Man is older than all the philosophies and religions of the world. Since consciousness dawned in man, the pioneers of spiritual thought – the seers, mystics, and the saints of every age and place – tried to solve the mystery of life. Many discovered the living connection to God or the all-sustaining power within themselves, and shared their experiences with others. Such was the aim of Zoroaster, Mahavira, Buddha, Christ and Mohammed, Guru Nanak and Kabir and other spiritual teachers, who passed on their knowledge according to the circumstances and needs of their time. Their intention was never to found a religion, but their followers eventually devised a network of rules and external rituals around these living sources, distancing people further from the source and from each other in the process.
In India, the period between the mid-14th and 15th centuries, was of particular importance in the reformation of religious thought. During this period, attempts were made to restore the predominant religions, frozen in external rituals and dogmas, back to their simple roots. Among the important reformers of this epoch were personalities such as Ramananda and his disciples, including Ravidas, the shoemaker, and King Pipa; Vallabhacharya, the famous representative of Krishna worship; Chaitanya Mahaprabhu from Bengal; Namdev from Maharashtra; and the great Saints Kabir and Guru Nanak in the north. Their teachings didn’t focus on outer rites and rituals, but instead emphasised the importance of inner purity, and all-embracing love and longing for God in a spiritual life.
This movement culminated with Kabir (1398-1518) and his younger contemporary, Guru Nanak (1469-1539). Their universal view transcended narrow confines of religion, and yet, they respected all Holy Scriptures, all religions and religious leaders as well. For this reason, both Kabir and Nanak were worshipped by Hindus and Muslims alike.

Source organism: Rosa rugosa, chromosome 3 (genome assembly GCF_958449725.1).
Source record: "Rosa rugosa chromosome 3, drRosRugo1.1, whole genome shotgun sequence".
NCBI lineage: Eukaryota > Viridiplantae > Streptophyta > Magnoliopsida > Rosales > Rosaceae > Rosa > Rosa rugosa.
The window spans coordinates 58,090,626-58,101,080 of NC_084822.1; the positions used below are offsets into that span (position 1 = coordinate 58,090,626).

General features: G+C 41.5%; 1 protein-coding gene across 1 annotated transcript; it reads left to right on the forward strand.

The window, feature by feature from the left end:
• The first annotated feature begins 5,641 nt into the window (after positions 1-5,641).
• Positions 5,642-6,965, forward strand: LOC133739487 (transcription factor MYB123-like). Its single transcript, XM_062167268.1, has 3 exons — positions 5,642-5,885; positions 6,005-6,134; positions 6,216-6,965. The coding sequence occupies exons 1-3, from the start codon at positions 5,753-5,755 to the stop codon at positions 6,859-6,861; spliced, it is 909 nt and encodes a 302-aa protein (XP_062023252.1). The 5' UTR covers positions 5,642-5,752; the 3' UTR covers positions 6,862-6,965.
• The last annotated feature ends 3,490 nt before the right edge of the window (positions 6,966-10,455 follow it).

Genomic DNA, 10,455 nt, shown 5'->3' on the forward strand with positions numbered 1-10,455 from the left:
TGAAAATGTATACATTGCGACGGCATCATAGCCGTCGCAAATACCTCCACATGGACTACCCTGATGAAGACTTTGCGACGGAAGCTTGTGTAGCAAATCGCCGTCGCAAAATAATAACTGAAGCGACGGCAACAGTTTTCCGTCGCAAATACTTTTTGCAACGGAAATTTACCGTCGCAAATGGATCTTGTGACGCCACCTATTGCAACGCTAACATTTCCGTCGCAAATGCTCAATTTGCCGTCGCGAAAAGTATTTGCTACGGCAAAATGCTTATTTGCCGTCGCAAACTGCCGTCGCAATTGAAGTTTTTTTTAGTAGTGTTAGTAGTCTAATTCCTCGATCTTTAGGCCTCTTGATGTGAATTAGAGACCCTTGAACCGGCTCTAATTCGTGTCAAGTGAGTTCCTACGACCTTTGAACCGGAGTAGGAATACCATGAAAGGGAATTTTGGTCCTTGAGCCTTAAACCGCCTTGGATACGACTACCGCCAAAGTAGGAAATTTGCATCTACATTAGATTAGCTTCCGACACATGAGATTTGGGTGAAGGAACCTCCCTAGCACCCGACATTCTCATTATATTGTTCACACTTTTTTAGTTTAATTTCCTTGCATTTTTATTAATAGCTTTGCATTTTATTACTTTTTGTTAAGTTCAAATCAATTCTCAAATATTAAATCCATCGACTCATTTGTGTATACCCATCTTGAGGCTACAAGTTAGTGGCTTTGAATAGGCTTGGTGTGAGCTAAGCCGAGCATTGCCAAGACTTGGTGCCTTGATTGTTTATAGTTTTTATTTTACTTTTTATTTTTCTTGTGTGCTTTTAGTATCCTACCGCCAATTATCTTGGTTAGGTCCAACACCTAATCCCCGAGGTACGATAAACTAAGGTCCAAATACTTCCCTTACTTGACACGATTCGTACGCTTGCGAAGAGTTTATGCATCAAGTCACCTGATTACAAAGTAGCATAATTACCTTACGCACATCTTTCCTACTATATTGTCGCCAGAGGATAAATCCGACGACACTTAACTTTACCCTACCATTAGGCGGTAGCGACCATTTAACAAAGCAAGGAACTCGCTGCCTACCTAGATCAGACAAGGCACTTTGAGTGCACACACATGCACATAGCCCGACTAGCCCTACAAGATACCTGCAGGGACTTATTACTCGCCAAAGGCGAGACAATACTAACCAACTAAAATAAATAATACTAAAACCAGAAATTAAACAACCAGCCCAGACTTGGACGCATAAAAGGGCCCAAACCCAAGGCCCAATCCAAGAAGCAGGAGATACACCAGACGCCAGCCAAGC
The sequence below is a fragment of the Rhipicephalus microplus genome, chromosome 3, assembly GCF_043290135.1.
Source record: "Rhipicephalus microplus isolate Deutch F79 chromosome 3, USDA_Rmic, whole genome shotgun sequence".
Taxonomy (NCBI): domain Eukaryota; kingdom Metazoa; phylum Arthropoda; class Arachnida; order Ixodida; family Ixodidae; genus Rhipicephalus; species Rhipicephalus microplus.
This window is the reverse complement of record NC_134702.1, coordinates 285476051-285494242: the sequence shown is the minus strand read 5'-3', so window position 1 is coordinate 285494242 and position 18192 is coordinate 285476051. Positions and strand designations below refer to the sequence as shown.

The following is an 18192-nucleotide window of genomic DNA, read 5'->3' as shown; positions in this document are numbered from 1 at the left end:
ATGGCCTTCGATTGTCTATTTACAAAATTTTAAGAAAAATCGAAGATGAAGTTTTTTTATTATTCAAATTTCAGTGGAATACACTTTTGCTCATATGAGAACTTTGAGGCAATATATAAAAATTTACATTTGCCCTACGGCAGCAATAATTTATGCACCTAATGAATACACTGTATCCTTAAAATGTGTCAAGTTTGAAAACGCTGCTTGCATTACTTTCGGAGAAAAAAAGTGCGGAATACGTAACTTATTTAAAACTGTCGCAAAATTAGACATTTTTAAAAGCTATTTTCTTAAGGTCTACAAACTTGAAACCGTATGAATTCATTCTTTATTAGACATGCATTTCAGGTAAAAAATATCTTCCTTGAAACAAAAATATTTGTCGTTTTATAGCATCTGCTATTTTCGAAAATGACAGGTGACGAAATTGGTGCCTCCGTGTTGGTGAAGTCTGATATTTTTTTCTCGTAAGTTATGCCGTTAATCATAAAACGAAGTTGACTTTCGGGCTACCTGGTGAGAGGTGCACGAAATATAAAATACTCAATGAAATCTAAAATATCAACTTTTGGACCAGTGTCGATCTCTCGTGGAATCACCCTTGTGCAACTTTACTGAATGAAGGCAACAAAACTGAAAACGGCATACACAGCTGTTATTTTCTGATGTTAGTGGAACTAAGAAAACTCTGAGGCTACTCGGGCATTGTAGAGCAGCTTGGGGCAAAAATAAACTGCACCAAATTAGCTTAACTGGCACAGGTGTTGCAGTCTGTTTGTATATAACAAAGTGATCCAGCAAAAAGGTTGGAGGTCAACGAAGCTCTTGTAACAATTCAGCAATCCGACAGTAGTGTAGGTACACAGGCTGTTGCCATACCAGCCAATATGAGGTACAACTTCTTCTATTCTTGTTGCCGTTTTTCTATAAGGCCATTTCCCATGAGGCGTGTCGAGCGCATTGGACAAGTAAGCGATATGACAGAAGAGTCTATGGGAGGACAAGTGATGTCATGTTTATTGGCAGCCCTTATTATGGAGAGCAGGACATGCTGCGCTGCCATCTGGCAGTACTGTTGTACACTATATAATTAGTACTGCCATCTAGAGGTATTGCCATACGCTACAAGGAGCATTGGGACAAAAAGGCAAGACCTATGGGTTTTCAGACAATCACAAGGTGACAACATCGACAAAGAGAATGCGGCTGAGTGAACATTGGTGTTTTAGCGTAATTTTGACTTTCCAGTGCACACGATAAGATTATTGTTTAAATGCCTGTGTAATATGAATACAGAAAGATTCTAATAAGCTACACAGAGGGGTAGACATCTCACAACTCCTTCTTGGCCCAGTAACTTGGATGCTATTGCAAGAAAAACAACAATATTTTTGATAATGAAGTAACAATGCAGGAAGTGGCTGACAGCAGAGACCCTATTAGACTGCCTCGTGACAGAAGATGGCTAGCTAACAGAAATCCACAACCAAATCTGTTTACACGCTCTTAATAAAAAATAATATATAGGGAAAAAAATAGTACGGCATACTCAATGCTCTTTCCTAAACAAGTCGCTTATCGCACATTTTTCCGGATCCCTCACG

They were representatives of Surat Shabd Yoga, the yoga of the sound current or the connection with the Holy Word. In the Vedas it is called Sruti, in the Upanishads Naad or Udgit, in the Gospels Holy Spirit; and in the Sikh scriptures it is referred to as Shabd or Naam. The Freemasons speak of the Lost Word, the theosophists the voice of silence, the Prophet Mohammed calls it Kalma, the Sufis Saut, and Plato and Pythagoras mention the music of the spheres.
Following Guru Nanak, there were a continual line of masters, the Sants, who gave their disciples the connection with Naam, the Word, to keep this knowledge alive. In the 18th and 19th centuries Tulsi Sahib, Soamiji, Baba Jamail Singh (1838-1903) and Baba Sawan Singh (1858-1948) continued these teachings.
In the 20th century, Sant Kirpal Singh (1894-1974) was the preeminent representative of Surat Shabd Yoga. A purely spiritual path, it is not connected with any physical exercise, and so is also called Yoga of Attention or Sehaj Yoga, the most natural path.
Baba Sawan Singh had commissioned Sant Kirpal Singh to create a platform where people could come together regardless of their religion. As a result, the Sawan Ashram in Delhi was founded under the name of Ruhani Satsang (spiritual assembly), and Sant Kirpal Singh soon had disciples from all over the world. Many from the West used to stay there to listen to his lectures (Satsangs) on spirituality and meditate under his direct guidance.
In 1957, Sant Kirpal Singh was elected President of the World Fellowship of Religions. After more than 14 years advocating interreligious dialogue in this capacity, he realised that it was impossible to go beyond a certain level and decided to broaden his efforts for unity.
So in February 1974 he called the first great “World Conference on the Unity of Man”. This conference was the beginning of the Unity of Man movement. In his last circular, Sant Kirpal Singh outlined the aims of the movement and stated that his future mission would no longer be called Ruhani Satsang.
Following Sant Kirpal Singh, in 1974, Dr. Harbhajan Singh and his wife continued the work, under the name Unity of Man on His behalf, with the project Kirpal Sagar in the Punjab, as its centre. Here, Sant Kirpal Singh’s concept of Manav Kendras, or man centres, wherein each human being is helped spiritually, as well as physically and intellectually, was realised. Two additional world conferences took place in Kirpal Sagar in 1994 and 2007, and presently smaller annual regional conferences with different religious representatives are organised. The Kirpal Sagar project is constantly being developed and expanded and is open to all.